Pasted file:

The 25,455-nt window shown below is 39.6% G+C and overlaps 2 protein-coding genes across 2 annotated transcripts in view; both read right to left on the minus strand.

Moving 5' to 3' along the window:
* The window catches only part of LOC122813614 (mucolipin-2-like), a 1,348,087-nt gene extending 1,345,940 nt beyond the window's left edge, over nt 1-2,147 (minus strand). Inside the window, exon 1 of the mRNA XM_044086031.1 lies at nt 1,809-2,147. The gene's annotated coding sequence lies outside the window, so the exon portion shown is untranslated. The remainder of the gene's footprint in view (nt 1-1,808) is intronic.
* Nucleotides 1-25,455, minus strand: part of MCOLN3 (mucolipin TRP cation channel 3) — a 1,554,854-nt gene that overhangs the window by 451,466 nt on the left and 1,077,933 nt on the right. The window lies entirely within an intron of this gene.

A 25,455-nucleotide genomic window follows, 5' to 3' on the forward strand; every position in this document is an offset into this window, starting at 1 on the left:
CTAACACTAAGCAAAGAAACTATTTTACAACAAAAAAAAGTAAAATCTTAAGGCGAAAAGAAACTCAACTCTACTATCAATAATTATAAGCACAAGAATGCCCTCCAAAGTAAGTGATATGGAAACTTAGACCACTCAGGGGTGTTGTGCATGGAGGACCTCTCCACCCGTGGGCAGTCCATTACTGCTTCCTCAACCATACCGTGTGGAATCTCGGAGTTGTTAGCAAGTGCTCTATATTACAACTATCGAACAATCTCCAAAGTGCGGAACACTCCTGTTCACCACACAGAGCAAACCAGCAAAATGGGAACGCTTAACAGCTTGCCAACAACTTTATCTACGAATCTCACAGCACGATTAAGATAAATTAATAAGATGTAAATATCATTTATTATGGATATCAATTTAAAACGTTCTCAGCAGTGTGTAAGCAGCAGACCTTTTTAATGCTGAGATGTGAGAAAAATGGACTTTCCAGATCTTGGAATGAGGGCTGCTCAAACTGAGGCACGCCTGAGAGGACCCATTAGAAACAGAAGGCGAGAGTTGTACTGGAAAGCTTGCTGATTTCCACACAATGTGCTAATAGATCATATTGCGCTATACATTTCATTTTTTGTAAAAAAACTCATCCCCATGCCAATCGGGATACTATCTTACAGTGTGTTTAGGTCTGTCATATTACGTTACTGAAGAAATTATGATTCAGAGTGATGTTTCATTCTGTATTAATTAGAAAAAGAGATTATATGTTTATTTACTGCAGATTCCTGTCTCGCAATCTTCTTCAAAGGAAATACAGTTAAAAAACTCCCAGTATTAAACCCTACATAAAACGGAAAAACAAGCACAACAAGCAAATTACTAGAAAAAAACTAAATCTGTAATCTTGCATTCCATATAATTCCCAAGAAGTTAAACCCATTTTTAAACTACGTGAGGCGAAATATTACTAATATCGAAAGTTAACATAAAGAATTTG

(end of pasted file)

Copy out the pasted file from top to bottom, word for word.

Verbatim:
The 25,455-nt window shown below is 39.6% G+C and overlaps 2 protein-coding genes across 2 annotated transcripts in view; both read right to left on the minus strand.

Moving 5' to 3' along the window:
* The window catches only part of LOC122813614 (mucolipin-2-like), a 1,348,087-nt gene extending 1,345,940 nt beyond the window's left edge, over nt 1-2,147 (minus strand). Inside the window, exon 1 of the mRNA XM_044086031.1 lies at nt 1,809-2,147. The gene's annotated coding sequence lies outside the window, so the exon portion shown is untranslated. The remainder of the gene's footprint in view (nt 1-1,808) is intronic.
* Nucleotides 1-25,455, minus strand: part of MCOLN3 (mucolipin TRP cation channel 3) — a 1,554,854-nt gene that overhangs the window by 451,466 nt on the left and 1,077,933 nt on the right. The window lies entirely within an intron of this gene.

A 25,455-nucleotide genomic window follows, 5' to 3' on the forward strand; every position in this document is an offset into this window, starting at 1 on the left:
CTAACACTAAGCAAAGAAACTATTTTACAACAAAAAAAAGTAAAATCTTAAGGCGAAAAGAAACTCAACTCTACTATCAATAATTATAAGCACAAGAATGCCCTCCAAAGTAAGTGATATGGAAACTTAGACCACTCAGGGGTGTTGTGCATGGAGGACCTCTCCACCCGTGGGCAGTCCATTACTGCTTCCTCAACCATACCGTGTGGAATCTCGGAGTTGTTAGCAAGTGCTCTATATTACAACTATCGAACAATCTCCAAAGTGCGGAACACTCCTGTTCACCACACAGAGCAAACCAGCAAAATGGGAACGCTTAACAGCTTGCCAACAACTTTATCTACGAATCTCACAGCACGATTAAGATAAATTAATAAGATGTAAATATCATTTATTATGGATATCAATTTAAAACGTTCTCAGCAGTGTGTAAGCAGCAGACCTTTTTAATGCTGAGATGTGAGAAAAATGGACTTTCCAGATCTTGGAATGAGGGCTGCTCAAACTGAGGCACGCCTGAGAGGACCCATTAGAAACAGAAGGCGAGAGTTGTACTGGAAAGCTTGCTGATTTCCACACAATGTGCTAATAGATCATATTGCGCTATACATTTCATTTTTTGTAAAAAAACTCATCCCCATGCCAATCGGGATACTATCTTACAGTGTGTTTAGGTCTGTCATATTACGTTACTGAAGAAATTATGATTCAGAGTGATGTTTCATTCTGTATTAATTAGAAAAAGAGATTATATGTTTATTTACTGCAGATTCCTGTCTCGCAATCTTCTTCAAAGGAAATACAGTTAAAAAACTCCCAGTATTAAACCCTACATAAAACGGAAAAACAAGCACAACAAGCAAATTACTAGAAAAAAACTAAATCTGTAATCTTGCATTCCATATAATTCCCAAGAAGTTAAACCCATTTTTAAACTACGTGAGGCGAAATATTACTAATATCGAAAGTTAACATAAAGAATTTG